What would jazz be like without its original “Latin Tinge”? Jazz has been able to absorb blues, boogie woogie, baroque (in bebop), gospel, soul, electronics and rock, yet still retain its essence and even improve in the process. What would jazz be like without Brazilian samba and sounds? I shudder to think, as I believe this is the sound that saved jazz in the 60s from self-indulgent oblivion.

So, our country can take in all types of people, but it must still retain its essence of a) In God We Trust b) E Pluribus Unum , c) Liberty and d) We The People. If we lose these foundations, we lose the country; if we lose the bulwark of jazz, we lose a music. If we lose the canon of our faith, we lose our souls.

In the “No One Ever Asked My Opinion” section, I’ve listed jazz artists that have names of Presidents. What greater honor than to have the name of a great leader. As Alexander the great once told a deserting soldier who was also had the Alexander moniker, ”Either change your behavior , or change your name.”

Let’s live a life as an artist, patriot and pilgrim worthy of the name we’ve been called.

KEEP WRITING US. HERE ARE SOME RECENT COMMUNICATIONS…

Hi George,

Nice site you have, I’ve been perusing it. Thanks for helping to keep this music alive!
All the best,
Tony Romano
Dear George-
WOW!!!!!
You are amazing brother. Love your writing!!! You have a true talent there.
Much Love and thank you from the bottom of my heart. All the best!
Sincerely,
Hristo Vitchev
George,

This is Neal Weiss of Whaling City Sound.

Just to clarify the issue you raised: the current CD by Phil Woods, “Live at the Deer Head Inn,” on the Deer Head label, was recorded in Nov. 2014, a little after ours. I have also been told that the Manchester Craftsmen’s Guild intends to issue Phil’s final performance at MCG, in early Sept. 2015, when he did a 60th anniversary tribute to Charlie Parker’s LP with strings, that included members of the Pittsburgh Symphony. At that performance, Phil surprised everyone, including family, by saying he was retiring. He passed away before the month was over.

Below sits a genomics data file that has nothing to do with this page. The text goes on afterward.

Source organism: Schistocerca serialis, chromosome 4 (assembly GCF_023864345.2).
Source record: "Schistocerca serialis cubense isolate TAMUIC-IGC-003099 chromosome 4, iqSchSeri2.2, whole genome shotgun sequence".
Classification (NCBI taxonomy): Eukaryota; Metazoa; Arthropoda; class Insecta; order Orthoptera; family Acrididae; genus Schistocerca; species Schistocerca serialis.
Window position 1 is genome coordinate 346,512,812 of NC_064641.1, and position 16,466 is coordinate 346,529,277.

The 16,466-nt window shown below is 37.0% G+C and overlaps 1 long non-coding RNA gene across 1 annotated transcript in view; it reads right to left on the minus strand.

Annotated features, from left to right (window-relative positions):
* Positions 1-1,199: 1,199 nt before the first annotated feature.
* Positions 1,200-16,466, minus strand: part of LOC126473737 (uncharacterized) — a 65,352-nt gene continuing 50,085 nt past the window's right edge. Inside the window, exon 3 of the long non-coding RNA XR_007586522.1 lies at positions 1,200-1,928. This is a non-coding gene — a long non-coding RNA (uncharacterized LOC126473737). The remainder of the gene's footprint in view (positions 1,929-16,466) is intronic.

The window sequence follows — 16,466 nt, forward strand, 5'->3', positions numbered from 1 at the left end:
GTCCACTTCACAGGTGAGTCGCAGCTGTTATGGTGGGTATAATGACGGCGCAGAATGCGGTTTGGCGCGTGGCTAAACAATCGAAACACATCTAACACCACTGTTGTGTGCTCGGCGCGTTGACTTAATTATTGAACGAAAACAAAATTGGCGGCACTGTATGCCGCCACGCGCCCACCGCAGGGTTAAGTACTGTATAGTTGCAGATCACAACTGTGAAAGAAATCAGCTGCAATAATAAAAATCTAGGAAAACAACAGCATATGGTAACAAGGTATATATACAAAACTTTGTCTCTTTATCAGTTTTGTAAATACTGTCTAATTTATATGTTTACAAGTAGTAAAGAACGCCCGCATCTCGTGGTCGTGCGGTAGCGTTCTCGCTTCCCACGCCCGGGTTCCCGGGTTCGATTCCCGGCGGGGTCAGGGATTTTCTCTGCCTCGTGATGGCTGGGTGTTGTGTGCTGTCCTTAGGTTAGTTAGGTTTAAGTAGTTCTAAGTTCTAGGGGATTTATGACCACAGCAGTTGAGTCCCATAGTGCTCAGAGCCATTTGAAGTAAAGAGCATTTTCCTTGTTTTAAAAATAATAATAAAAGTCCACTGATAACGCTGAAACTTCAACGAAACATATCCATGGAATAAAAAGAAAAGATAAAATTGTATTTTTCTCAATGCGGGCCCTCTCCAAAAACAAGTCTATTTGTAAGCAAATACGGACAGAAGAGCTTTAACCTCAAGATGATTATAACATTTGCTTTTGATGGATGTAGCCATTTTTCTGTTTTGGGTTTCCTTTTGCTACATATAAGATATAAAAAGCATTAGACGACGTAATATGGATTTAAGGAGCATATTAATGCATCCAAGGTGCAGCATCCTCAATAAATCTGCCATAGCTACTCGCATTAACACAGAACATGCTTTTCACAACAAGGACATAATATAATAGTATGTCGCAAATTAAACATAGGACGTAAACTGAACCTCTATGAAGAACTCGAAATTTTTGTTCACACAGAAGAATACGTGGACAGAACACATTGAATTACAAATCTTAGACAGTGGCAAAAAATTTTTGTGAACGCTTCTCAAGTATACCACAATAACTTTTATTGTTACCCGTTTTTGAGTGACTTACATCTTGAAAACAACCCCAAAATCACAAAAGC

I appreciate your understanding of why I placed Phil’s spoken tracks at the end. Others have questioned why the intros weren’t placed where they belong in the set.

The words were too good to leave out, but as you say, the continuing of the music came first. Also, anyone playing the CD repeatedly might not want to hear the stories that many times.

Respectfully,

Neal Weiss, President

Whaling City Sound

Hey, George!
I love your interview with Mathis ! I worked with him a long tome ago and my concept has always been to sing through the horn. Really great job you did ! Wow,  George heartwarming your words paint pictures like a great solo thank you so , so much !!!

Glenn Zottola

Dear George,

Thank you so very much for your review of Maiden’s Voyage-in parallel with this record I’ve been living and breathing the art world, and composing music inspired by paintings (specifically Wyeth paintings), so it was so apropos and welcome for you to compare my music to paintings. It touched me deeply.

Thank you

Catherine Marie Charlton

Hello George,

I wanted to say thank you so much for the review of my CD – Come Out Swingin’.
Thank you for “getting” the music and thank you for having the openness of heart to not judge a book by it’s CD cover smile emoticon.

All the best,
Eugenie Jones

Dear Jazzweekly,

I just became aware of the super great review of my pop’s posthoumos CD with Carmell Jones – – -if i send you a photo of my LP/CD/audio equipment collecting hoarder dad’s pad, I could show you where we “unearthed” the tapes.

There are more to come – – next one hopefully in late Nov/early Dec.
appreciate the kind words.
all best,
Leslie
(daughter of Forrest)

Hey George,

Nice to meet you at Catalina’s and thanks for mentioning my comment regarding Danny Janklow. For the record, Danny blew the doors off the place.

Take care,

Ryan McAnany

Hi George!